Their work in China covered a wide spectrum of the foreign presence here, including work as missionaries and aid workers, bankers, engineers, teachers and medical staff.
Their news and experiences of China filtered into New Zealand.
Slowly but surely a greater consciousness of China emerged in the hearts and minds of New Zealanders.
The establishment of diplomatic links in 1972 began a new phase of government support for the relationship.
The China Exchange Programme began building educational ties from the outset. Hundreds of students, teachers and scientists came together in education and research.
Today the Asia 2000 Foundation continues that work through education, media and business exchanges.
Perhaps it is in trade where the greatest growth in ties has occurred since 1972.
Only 25 years ago, bilateral trade stood at only NZ$6.4 million.
By contrast, total two-way trade last year with China was NZ$1.3 billion.
Two way investment has grown rapidly.
When Vice-Premier Zhu Rongji visited New Zealand earlier this year, he told us that, according to Chinese figures, New Zealand is now China's largest overseas investment destination.
That impressive statistic demonstrates the strong ties between us.
We may not be able to hold that pre-eminent position as China grows, but we do want Chinese investment to continue.
You have heard today from CITIC and Richina of their experiences in investing in New Zealand.
I hope more may follow.
New Zealand companies have significant assets in China.
According to Chinese Government figures, there are some 334 New Zealand projects in China, ranging across such areas as brewing, cement, iron and steel, dairy products and real estate.
The close links between New Zealand and China are also evident in the international arena.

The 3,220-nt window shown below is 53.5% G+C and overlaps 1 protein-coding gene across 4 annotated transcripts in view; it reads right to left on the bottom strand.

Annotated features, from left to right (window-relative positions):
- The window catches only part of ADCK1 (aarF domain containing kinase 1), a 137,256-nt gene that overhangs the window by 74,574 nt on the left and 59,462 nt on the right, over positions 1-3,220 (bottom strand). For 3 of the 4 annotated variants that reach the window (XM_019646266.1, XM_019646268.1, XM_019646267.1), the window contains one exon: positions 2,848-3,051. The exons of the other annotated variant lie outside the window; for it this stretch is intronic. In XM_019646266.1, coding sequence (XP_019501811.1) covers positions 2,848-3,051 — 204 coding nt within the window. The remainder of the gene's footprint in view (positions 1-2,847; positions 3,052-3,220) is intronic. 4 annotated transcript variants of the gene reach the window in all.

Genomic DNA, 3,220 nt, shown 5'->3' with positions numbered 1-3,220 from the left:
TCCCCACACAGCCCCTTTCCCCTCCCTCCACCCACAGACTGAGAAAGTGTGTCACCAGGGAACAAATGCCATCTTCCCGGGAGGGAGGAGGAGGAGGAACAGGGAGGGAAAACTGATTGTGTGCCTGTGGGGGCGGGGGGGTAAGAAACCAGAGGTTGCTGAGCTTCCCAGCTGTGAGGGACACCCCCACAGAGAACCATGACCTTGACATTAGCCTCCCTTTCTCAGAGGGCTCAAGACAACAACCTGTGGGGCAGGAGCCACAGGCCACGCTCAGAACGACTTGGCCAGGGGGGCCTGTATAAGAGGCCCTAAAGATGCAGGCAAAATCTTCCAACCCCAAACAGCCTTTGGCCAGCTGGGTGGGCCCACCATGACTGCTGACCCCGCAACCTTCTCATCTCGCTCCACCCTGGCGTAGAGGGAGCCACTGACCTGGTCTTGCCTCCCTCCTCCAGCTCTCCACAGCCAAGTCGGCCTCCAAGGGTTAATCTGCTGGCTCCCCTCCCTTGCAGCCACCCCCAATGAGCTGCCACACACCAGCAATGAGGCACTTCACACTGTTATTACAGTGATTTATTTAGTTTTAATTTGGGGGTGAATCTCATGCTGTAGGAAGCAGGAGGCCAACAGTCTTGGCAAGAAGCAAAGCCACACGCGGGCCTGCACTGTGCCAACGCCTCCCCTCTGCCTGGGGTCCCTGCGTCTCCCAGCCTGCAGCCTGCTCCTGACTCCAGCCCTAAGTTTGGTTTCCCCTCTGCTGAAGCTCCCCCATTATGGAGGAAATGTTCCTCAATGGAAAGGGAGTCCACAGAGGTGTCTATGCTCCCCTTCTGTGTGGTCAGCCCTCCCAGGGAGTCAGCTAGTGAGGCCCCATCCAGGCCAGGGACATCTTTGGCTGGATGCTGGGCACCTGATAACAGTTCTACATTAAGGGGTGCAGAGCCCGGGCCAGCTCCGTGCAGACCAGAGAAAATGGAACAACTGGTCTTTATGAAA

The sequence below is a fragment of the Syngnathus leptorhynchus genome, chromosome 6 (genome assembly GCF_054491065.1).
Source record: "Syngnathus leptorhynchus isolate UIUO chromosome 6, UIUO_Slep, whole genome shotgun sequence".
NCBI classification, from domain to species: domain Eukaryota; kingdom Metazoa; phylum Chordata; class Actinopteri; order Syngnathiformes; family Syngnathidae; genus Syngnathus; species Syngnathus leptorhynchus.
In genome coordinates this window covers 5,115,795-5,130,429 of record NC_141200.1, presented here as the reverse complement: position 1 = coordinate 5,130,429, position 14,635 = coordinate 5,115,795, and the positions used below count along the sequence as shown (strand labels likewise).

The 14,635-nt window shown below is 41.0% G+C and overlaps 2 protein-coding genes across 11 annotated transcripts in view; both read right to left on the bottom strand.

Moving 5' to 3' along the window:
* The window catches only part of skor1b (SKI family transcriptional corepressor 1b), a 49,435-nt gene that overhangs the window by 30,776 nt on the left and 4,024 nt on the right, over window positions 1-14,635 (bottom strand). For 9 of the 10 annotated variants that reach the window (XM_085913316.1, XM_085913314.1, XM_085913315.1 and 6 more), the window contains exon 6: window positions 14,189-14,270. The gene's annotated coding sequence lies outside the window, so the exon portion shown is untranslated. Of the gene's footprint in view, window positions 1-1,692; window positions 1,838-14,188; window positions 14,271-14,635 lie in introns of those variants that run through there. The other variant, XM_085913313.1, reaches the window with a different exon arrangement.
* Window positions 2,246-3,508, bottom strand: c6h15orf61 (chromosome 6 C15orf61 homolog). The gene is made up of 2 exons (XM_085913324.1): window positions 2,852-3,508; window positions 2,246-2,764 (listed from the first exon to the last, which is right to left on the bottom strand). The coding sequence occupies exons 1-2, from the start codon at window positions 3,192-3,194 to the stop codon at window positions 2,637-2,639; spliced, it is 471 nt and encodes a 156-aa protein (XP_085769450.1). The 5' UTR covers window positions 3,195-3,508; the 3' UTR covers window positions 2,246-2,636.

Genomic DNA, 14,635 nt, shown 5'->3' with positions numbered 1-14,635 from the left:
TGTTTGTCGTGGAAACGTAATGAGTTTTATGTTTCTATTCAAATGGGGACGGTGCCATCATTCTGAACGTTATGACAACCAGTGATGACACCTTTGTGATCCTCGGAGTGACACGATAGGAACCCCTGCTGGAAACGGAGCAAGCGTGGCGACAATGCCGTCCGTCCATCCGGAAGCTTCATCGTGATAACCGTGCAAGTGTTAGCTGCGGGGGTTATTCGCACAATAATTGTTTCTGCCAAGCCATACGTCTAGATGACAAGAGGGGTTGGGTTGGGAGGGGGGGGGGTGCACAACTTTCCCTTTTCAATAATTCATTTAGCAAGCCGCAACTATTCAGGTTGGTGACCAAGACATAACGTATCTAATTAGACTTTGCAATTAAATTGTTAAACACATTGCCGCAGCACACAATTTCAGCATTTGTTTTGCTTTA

A few days ago in Vancouver I attended the meeting of leaders from the APEC economies, along with President Jiang Zemin.
Through economic liberalisation and dialogue APEC is advancing the well-being of the Asia-Pacific region.
Our discussions in Vancouver confirmed to me that we are well on track to achieving those targets.
New Zealand will be chairing APEC during 1999 and China in 2001.
I am confident that both countries will continue to work closely together to maintain APEC's momentum and contribution to growth and stability in the Asia-Pacific region.
In similar vein, I wish to reiterate tonight the importance New Zealand attaches to the early admission of China to the World Trade Organisation.
Put simply, the World Trade Organisation needs China just as China needs the WTO.
China's membership will both protect and promote the continued growth and modernisation of China as a leading global economy.
New Zealand was the first country to both commence and conclude bilateral negotiations with China over its entry to the WTO.
We will continue to actively support China's WTO accession negotiations with other countries.
I hope that before too long, WTO councils in Geneva and elsewhere may benefit from the wisdom of a new member.